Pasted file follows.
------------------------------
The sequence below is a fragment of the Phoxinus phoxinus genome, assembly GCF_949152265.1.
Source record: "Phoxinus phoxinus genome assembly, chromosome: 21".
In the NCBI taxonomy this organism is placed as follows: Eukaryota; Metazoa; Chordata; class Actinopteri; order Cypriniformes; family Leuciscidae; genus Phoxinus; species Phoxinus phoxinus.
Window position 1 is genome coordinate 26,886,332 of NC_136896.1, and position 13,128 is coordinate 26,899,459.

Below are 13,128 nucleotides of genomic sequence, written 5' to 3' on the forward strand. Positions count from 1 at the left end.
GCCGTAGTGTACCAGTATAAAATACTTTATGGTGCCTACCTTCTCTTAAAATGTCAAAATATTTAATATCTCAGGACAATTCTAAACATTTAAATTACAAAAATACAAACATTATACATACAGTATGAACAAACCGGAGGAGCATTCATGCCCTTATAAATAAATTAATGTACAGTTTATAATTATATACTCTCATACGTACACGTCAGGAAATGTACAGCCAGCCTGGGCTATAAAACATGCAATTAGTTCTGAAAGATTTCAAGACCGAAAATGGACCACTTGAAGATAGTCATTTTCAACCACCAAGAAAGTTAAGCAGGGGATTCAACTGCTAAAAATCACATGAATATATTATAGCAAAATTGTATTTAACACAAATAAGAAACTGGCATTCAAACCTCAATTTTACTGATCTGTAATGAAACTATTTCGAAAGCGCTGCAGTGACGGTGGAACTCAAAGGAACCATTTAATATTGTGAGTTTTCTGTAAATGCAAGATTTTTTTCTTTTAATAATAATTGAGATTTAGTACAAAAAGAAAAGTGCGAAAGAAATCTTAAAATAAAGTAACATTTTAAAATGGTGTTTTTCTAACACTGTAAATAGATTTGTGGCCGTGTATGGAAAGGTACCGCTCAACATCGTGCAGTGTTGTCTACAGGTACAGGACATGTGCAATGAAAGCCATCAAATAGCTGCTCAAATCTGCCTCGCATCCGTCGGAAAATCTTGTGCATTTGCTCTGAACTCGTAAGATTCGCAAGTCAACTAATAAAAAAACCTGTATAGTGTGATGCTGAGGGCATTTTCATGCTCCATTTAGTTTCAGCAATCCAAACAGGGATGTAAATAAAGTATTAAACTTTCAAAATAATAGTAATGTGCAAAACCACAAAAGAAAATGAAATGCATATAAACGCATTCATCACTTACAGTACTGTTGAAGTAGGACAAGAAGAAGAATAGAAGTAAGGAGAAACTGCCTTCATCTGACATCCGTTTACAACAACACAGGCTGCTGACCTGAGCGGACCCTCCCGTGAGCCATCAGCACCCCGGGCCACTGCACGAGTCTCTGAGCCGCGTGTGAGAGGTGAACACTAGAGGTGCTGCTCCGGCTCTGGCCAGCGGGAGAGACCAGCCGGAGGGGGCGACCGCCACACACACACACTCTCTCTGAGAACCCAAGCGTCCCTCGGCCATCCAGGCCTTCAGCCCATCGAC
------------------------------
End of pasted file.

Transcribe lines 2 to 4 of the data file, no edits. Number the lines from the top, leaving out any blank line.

Source record: "Phoxinus phoxinus genome assembly, chromosome: 21".
In the NCBI taxonomy this organism is placed as follows: Eukaryota; Metazoa; Chordata; class Actinopteri; order Cypriniformes; family Leuciscidae; genus Phoxinus; species Phoxinus phoxinus.
Window position 1 is genome coordinate 26,886,332 of NC_136896.1, and position 13,128 is coordinate 26,899,459.